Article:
Danielle’s Perspective


My friend Danielle is training for the big race, 26.2 miles. Over the past few years she has run a few 10 milers and half marathons. Before we met she never considered herself a distance runner but now she has embraced the runner lifestyle.


After one of her training runs Danielle made a post on Facebook saying that she dedicated the run to me. Reading her words really moved me; she said that I had helped to encourage her to do her first half marathon. It never occurred to me that I helped to inspire anyone to run.


As I read her post I was moved to the point of wanting to go out for a run. And that is when I had my other epiphany, running is hurting me.


One of the things an athlete has to learn is the difference between good pain and bad pain. Good pain is when muscles get sore and ache, the burn. Bad pain is when you risk agitating and re-injuring yourself.


When I read Danielle’s post it clicked, I would be running right now if my body would let me. I’ve battled with and overcome the mental issues associated with returning from an injury but now it is the physical issues that I need to deal with. My peroneal tendon gets aggravated every time I run and sometimes when I walk.


With 2014 closing and a new year a few days away I realize it is time to rethink my relationship with running. I can’t say that I will never be able to run again, but I have to be realistic, running right now does more harm than good. It is time to focus on the things I can do and not the things I can’t do. So that means more yoga and surfing. Maybe one day I will be able to lace up my shoes and hit the pavement, but today is not that day.


Thank you Danielle for your kind words. Even though I can’t be out there with you, I will gladly cheer you on and help you celebrate your running accomplishments.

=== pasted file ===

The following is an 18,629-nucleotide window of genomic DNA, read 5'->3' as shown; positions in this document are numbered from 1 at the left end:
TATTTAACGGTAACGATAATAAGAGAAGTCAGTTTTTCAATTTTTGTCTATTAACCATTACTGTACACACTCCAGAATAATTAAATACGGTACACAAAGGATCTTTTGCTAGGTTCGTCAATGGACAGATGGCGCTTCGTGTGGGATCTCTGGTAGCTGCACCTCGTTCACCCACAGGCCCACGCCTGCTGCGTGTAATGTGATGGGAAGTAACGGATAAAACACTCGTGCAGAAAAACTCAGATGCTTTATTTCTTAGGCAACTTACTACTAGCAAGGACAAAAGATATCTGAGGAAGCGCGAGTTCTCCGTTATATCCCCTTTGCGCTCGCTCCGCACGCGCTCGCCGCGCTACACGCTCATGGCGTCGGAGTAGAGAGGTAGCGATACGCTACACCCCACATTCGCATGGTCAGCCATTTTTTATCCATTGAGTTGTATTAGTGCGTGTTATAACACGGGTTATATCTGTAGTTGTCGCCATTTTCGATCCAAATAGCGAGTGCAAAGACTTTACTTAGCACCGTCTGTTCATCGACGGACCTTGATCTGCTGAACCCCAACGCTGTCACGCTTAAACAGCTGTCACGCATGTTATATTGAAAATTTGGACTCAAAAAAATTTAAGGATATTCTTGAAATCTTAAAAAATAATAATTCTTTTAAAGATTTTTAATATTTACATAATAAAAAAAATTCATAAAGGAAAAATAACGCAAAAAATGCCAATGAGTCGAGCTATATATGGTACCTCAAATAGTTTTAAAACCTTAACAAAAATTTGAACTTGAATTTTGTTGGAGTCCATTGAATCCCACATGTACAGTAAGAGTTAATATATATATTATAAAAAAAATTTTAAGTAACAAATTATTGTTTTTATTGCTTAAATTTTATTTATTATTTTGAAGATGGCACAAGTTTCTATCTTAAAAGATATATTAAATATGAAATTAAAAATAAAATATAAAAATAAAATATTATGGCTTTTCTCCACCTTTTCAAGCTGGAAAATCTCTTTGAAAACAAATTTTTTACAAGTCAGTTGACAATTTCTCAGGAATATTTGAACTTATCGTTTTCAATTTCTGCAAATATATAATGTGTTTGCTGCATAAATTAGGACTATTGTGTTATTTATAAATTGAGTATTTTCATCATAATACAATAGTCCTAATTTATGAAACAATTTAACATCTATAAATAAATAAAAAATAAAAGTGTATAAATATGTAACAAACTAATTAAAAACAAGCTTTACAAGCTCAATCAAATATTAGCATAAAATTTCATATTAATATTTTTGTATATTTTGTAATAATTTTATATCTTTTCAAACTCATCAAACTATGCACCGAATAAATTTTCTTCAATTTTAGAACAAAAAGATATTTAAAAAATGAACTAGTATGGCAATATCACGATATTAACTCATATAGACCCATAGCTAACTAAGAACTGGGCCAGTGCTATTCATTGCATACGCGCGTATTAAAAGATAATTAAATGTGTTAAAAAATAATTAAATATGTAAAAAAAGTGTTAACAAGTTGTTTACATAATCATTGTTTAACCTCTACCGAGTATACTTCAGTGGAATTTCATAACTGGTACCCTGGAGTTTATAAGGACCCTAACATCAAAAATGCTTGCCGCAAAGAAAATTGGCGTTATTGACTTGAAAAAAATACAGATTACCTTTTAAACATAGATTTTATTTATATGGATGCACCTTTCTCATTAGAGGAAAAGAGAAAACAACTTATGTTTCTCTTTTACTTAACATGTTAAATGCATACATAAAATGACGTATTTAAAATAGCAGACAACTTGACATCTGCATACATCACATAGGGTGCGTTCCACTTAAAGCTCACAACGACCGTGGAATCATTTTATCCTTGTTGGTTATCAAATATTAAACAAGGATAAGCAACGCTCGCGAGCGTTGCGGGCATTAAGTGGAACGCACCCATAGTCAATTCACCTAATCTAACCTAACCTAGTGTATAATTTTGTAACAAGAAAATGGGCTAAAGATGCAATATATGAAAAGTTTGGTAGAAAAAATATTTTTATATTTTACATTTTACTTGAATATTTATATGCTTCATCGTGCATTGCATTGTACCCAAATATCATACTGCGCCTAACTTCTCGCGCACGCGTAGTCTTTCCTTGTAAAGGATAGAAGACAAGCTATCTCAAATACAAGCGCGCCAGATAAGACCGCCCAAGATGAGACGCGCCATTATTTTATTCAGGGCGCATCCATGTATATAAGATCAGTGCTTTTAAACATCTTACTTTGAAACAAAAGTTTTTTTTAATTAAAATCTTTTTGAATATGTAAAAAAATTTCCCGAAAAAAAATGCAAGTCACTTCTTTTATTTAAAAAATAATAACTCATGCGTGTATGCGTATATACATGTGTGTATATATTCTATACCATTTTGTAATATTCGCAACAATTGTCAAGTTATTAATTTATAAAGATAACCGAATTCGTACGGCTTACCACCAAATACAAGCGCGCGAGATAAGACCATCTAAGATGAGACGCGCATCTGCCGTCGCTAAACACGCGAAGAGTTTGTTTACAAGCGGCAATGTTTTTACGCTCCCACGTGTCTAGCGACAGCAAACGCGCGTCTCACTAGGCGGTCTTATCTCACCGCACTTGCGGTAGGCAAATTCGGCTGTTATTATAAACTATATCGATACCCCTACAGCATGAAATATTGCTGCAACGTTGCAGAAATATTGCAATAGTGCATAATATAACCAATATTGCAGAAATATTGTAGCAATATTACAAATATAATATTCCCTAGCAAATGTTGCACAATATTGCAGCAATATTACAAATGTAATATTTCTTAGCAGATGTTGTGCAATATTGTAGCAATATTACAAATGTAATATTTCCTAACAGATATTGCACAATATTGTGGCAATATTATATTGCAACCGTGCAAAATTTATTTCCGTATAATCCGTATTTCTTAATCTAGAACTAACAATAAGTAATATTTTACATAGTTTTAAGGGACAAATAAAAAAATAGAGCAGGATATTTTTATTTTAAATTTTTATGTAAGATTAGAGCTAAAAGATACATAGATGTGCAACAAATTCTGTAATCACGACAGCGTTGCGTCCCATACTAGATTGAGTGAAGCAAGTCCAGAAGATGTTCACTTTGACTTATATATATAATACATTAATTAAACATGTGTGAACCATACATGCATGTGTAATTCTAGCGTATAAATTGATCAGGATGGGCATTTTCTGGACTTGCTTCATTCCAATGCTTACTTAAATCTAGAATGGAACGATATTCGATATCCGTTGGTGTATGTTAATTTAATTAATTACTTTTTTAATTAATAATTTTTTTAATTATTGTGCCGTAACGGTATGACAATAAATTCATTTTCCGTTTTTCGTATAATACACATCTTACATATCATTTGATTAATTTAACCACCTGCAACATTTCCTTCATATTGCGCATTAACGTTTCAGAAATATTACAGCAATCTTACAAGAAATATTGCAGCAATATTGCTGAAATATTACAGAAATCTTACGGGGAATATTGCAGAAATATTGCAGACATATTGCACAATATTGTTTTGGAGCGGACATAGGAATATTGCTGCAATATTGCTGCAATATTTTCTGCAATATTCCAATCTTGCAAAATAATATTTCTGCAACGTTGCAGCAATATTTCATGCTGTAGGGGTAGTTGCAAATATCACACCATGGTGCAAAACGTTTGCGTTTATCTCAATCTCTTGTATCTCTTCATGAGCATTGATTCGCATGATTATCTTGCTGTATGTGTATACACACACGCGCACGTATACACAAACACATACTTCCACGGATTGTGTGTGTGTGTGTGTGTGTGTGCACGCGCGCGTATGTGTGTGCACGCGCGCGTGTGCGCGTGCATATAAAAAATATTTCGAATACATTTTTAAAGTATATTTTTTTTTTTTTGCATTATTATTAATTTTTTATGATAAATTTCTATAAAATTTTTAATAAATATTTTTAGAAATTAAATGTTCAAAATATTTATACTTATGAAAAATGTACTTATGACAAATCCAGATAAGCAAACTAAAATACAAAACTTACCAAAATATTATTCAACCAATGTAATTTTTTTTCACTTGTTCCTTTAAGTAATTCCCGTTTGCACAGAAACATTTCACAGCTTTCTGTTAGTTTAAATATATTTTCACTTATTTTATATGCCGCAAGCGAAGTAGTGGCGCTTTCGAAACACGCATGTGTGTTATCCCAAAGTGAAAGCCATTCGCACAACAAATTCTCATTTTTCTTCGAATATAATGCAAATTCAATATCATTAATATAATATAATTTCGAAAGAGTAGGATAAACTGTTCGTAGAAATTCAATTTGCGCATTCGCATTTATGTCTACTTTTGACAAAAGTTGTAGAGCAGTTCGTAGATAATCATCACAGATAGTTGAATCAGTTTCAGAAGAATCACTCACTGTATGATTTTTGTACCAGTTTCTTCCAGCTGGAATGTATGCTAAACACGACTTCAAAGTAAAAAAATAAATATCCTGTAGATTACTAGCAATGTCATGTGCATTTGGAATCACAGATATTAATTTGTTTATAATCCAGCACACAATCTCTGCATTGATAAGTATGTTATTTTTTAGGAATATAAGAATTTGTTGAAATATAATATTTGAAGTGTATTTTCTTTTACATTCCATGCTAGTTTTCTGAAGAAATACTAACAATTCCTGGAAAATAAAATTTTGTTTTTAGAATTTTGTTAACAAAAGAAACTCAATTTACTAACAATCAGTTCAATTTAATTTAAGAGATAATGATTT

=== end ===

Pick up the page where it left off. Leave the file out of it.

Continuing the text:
Connected to pain


My ankle pain connected to my knee pain


My knee pain connected to my hip pain


My hip pain connected to back pain


With all that pain I still somehow manage to walk, sort of run, and surf.


Until you get the creeping pain you don’t always realize just how connected your whole body really is. Injuries are a great reminder of the connection because once you get one boo boo it manages to knock everything else out of what.


It is pretty impressive how your body will compensate and use other parts as you heal. Unfortunately this compensation can mean problems down the line. The worst part is you don’t even know you are compensating. It just feels normal to you. You find out later when the pain in your ankle turns into pain into your knee which turns into something in your hip and finally it lands in your lower back.


In the end you have to answer a few questions. What is the price of playing? Is it just a little bit of pain or something more?


It is all in a name



For some reason when I find out the name of my injury it makes the injury less scary.


This week my knee pain got a name, Patellofemoral Pain Syndrome. After countless MRIs, poking, prodding, and x-rays we finally have a diagnosis. It makes the pain less scary because now it is not just something in my head, with a diagnosis it makes it real. (Not that the pain wasn’t real before it’s just frustrating when your tests come back normal, people begin to wonder if you might be a little loopy.)


So now that we have a diagnosis that means we can move forward to treatment. Unfortunately I found out there really isn’t much we can do except strengthen and stretch. Which I’m good with, I also have to make sure I use solid form when I run and no deep knee bends for me.


The other unfortunate piece of information is this injury can be pretty debilitating. The doctor told me there are a number of Marines who get medically separated because of this type of knee pain.


So while I am super stoked with a diagnosis I have to be mindful and respect this type of pain. It sounds like it can impact my favorite things to do list. At least with a name, now we know what we are fixing.